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Anti-tax avoidance: Made in India

August 24, 2009 10:18 IST

Last fortnight, the finance minister unveiled the much talked about new Income Tax code. Since a lot has been written about the code, I wanted to focus on the findings of a survey that BMR Advisors initiated in partnership with CNBC Network 18 and Mint.

Pleasantly, almost 500 respondents spanning across individual taxpayers, businesses representing Indian companies, multinational groups and public sector undertakings responded, suggesting the level of interest.

Initial findings reveal that the tax code has received an overwhelmingly positive feedback, particularly in the area of moderate corporate tax rate, probability of reduced litigation, pass through tax status for venture capital investments and overall, a stable and less complex tax regime.

Whereas, the feedback doesn't surprise me given the level of effort and commitment that North Block has demonstrated, I would focus on a few soft spots, which necessitates deliberation and possibly review.

General anti-avoidance rules (GAAR): Fundamentally, whereas the tax and business fraternity is not opposed to GAAR, the widely worded proposals require deeper reflection.

A liberal interpretation of the present silent law could perhaps have led to tax leakages, we ought to learn from experiences of other countries. International experience has suggested that taxpayer uncertainty is the most frequently cited argument against GAAR.

Besides, majority of respondents (both Indian companies and MNCs) have reacted negatively to the GAAR provisions, fearing unintended witch hunting.

Under the proposed code, a Commissioner rank officer can invoke GAAR under (what in his discretion is) "impermissible tax avoidance arrangement". This principle is over and above commercial substance test and any action that directly or indirectly abuses the provisions of the code.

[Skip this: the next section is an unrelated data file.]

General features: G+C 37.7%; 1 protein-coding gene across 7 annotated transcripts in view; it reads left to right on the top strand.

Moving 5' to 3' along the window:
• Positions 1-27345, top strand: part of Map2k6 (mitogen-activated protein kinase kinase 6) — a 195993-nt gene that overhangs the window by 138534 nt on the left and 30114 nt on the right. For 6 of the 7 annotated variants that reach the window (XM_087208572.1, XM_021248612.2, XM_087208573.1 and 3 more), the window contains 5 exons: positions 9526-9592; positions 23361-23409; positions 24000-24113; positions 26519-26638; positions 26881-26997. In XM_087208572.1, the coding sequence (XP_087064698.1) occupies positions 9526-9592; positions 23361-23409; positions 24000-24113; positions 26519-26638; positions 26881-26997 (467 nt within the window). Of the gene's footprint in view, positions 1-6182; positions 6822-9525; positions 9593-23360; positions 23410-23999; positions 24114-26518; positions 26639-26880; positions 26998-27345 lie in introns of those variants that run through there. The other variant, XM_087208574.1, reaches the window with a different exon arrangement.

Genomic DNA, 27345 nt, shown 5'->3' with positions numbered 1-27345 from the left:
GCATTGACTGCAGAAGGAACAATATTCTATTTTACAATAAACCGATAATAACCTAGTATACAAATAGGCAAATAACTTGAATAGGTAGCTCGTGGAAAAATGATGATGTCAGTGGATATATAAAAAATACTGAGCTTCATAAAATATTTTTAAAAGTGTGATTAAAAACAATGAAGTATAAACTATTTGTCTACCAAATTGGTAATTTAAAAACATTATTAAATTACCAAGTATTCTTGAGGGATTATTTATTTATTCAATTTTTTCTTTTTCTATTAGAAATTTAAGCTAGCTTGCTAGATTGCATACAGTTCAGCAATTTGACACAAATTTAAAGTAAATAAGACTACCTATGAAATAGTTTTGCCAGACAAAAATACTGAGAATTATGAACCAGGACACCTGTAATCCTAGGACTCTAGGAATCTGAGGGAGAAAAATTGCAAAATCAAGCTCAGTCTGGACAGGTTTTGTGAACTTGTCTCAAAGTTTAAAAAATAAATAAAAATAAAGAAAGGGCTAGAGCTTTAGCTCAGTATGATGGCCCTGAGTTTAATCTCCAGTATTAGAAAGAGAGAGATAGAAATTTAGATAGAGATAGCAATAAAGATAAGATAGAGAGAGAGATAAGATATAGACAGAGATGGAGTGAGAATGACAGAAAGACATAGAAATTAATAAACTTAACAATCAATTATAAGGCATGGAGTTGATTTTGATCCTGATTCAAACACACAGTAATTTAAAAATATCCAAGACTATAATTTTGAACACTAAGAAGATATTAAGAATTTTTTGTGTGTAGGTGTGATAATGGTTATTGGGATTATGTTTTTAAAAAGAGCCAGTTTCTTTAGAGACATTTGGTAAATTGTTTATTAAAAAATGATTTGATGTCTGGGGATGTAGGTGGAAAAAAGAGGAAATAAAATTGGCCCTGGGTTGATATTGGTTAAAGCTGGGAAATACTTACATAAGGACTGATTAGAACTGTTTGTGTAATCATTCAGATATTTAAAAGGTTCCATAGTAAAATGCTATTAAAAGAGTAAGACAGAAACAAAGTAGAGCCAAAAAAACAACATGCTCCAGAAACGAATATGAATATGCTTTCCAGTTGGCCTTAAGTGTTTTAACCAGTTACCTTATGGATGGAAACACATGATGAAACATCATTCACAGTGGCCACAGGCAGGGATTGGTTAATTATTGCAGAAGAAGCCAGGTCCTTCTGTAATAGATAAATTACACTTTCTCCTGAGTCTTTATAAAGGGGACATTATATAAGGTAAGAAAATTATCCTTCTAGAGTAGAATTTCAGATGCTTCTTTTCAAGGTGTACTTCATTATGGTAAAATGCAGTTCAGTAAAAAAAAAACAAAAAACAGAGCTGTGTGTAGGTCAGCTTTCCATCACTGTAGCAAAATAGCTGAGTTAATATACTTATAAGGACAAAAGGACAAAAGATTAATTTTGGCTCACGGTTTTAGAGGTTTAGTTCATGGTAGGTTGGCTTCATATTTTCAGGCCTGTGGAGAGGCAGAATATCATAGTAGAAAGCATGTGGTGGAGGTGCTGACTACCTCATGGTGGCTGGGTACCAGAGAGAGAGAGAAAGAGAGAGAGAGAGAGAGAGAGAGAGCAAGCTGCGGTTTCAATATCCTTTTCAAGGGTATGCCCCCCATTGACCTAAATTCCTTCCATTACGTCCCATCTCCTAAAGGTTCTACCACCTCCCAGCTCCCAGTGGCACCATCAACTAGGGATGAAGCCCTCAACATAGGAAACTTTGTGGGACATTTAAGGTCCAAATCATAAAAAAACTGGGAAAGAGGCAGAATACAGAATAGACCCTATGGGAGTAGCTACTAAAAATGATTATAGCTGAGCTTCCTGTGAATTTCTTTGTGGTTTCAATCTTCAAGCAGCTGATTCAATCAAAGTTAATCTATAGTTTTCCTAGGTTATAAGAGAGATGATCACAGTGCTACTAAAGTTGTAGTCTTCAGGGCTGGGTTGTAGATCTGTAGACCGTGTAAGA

Simply stated, besides wide administrative power, this would be amongst the strictest form of GAAR legislated by a country. We can possibly look at a panel of GAAR (similar to Australia) or learn from experiences of Canadian judiciary in recent times.

A panel would lend independence and objectivity before exercising discretion and Canadian jurisprudence would lend lessons to avoid prolonged litigation. The Australian and Canadian GAAR focus on taxpayers' behaviour and contentious issues, recognising the fact that the tax administration has to exercise its discretion in a judicious fashion.

Stringent penalty and prosecution: A majority (61 per cent) of survey respondents felt that the new provisions should act as adequate deterrent for tax defaulters.

Though the maximum penalty has been scaled to 200 per cent (from 300 per cent), prosecuting tax evaders, particularly the five identified non-cognizable offences, would raise eyebrows of corporate India.

For instance, failure to furnish tax returns and false statement in verification have been made non-bailable offences. There could be genuine reasons for failure to furnish tax returns or delay in payment of withholding tax. It is interesting to note that the specified non-cognizable offences override the code of criminal procedure, which is presently the case under the extant law.